Sep 23, 2021

Vaccine Logistics: The Critical Link in the Chain

  • health
  • logistics
  • cold chain
Vaccine Logistics

Ensuring vaccine access at its designated potency to the remotest areas across India is fundamental to mission Covid eradication.

India has successfully vaccinated over 25% of its population with one dose and over 10% are already fully vaccinated. Yet, the long-term success of this massive national effort still needs to overcome two formidable obstacles - vaccine hesitancy and vaccine availability - to meet its end-of-the-year targets.

And while for a country of 1.4 billion, the numbers already vaccinated are impressive, they are still not comprehensive enough to get the economy growing rapidly and perhaps, more critically, get students back to learning in schools and colleges.

One reason is the high degree of people mobility between cities and villages as the growing urban centres source their unorganised workforce from an influx of seasonal rural labor. Therefore, no part of the country is fully protected unless the whole country is vaccinated. The government and policymakers have involved not only local bodies down to the gram panchayat level but also public sector companies and other civil society organisations in an effort to remove people’s doubts and swiftly increase the numbers that are vaccinated.

Currently available vaccines (primarily Covishield and Covaxin) have been clinically proven to provide 70-90% protection against the virus in India including the Delta variant. They have both proven to be extremely effective against severe infection and have helped reduce deaths significantly.

Logistics, potency and cold chains

Cold chain vaccine logistics are a bigger challenge. India currently has around 30,000 cold storage  points with approx. 100,000 chiller & freezer units in varying storage capacities, spread across 718 districts but given its geographical size and population, this needs to be expanded urgently.

Besides, different vaccines have specific storage and handling requirements, the violation of which plunges its efficacy. So, it is critical to safely store them at depots, transport & store these vaccines to their destinations in rural or remote areas while maintaining temperatures that preserve their potency and efficacy. Additionally, there is also the issue of vaccine wastage, which occurs primarily because of two reasons - cold storage problems or mishandling.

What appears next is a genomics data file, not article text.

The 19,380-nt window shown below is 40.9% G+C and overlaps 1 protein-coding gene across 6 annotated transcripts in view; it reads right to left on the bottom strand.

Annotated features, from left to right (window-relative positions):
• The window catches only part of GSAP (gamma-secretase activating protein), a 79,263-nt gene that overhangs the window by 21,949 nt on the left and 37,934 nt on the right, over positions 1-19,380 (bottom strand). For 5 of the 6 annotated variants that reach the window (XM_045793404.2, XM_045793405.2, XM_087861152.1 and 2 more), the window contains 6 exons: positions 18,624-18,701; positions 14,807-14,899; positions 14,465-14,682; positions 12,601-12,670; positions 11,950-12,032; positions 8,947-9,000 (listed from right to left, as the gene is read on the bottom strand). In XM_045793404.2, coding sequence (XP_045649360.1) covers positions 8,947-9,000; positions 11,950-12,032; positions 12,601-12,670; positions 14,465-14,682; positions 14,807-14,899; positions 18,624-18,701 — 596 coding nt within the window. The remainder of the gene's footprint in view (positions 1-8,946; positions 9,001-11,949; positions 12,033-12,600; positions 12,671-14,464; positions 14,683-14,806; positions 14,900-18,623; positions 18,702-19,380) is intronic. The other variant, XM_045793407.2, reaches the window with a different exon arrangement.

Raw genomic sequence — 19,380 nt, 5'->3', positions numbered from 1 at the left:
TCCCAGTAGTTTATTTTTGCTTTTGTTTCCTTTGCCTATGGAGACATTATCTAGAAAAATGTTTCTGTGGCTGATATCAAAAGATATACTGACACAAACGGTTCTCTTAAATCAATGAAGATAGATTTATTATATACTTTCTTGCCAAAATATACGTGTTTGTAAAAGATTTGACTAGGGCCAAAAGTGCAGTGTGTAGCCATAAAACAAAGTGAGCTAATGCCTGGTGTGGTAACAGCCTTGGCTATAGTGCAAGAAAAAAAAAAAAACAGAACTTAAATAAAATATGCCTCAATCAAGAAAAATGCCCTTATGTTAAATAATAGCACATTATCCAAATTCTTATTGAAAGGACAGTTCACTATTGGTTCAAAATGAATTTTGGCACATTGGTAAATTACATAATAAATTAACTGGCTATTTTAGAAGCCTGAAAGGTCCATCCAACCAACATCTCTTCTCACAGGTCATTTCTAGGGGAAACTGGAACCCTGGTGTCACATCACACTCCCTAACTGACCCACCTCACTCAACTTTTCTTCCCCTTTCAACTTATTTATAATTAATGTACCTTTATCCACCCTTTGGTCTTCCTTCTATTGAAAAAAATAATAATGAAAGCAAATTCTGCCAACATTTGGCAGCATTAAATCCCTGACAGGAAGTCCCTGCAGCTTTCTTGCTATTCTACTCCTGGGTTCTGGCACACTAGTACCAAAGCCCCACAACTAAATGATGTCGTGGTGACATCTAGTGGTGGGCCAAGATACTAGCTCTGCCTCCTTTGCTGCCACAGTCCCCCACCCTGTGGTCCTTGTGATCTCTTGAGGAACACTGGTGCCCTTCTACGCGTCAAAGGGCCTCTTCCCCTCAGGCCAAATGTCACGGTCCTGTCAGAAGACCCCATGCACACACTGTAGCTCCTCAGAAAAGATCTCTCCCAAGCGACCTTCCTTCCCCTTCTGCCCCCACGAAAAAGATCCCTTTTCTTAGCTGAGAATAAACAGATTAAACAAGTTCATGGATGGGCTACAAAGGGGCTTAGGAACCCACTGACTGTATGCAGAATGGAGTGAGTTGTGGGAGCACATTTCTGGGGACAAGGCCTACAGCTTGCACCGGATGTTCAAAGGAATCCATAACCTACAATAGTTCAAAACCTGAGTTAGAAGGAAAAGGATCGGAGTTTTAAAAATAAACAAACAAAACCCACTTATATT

Vaccines currently in use in India need temperatures of 2-8 degree celsius for storage and transportation, barring Sputnik which requires storage at around -25 deg. Once the box of 10 vials is opened they must be used within the next four hours. If partially used, it needs to be carefully stored and transported in a temperature-controlled chamber and returned to the depot storage ( this is as per the guideline of usage and accounting of vaccine vials, provided by MoHFW).

Cities in India that have better infrastructure have adequate cold storage facilities to manage vaccine logistics. However, the more remote rural areas, where even primary healthcare facilities are scarce, are struggling to cope with the high rates of vaccine wastage occurring at the point they are administered.

Power failure

A recent Ministry of Health and Family Welfare (MoHFW) report identifies lack of power supply (from extended/frequent power failures) as one of the key challenges for last-mile immunization infrastructure in India. Unlike cities that have grid-based power supplies that are relatively uninterrupted or have sufficient backups through generators, many panchayats and villages do not have 24x7 power supply.

States where vaccine wastage has been reported in high proportions are also the very states where power supply and distribution is a challenge. In Chhattisgarh and Jharkhand for example, 3% of households still do not have electricity connections. Hence, while some vaccine wastage is inevitable and often accounted for, states need to work to keep it to the minimum to optimise scarce supplies.

The government has been relying on private logistics providers to fill the gap and the refrigeration industry leaders like Godrej & Boyce have risen to the occasion. We have developed and delivered over 12000+ vaccine refrigerators over the last one year, that can deliver the necessary temperatures in tough conditions with modern refrigeration technology. These devices can maintain storage temperatures within the desired range even when there is no power for over 48 hours.

In addition, versatile cold storage systems that can work on alternative sources of energy like solar power or wind power can be deployed as a more realistic long-term power solution for extremely remote regions in the country. There are also new technologies being introduced like direct solar to compressor power supply that eliminates the use of an inverter circuit and battery. These are the parts that fail more frequently and have lower working life than the refrigeration equipment itself. They could also be effective in places where the power supply is unreliable.

Freezers capable of maintaining ultra-low temperatures will also come into play once other vaccines like Pfizer get the Indian government’s nod to speed up the immunization drive further.  

The cold storage industry and logistics sector have the right technology and experience to further speed up India’s drive to eradicate Covid through vaccinations. To finish the job and get India fully jabbed, governments at all levels, NGOs, and the private sector must collaborate, and use all insights and resources at their disposal.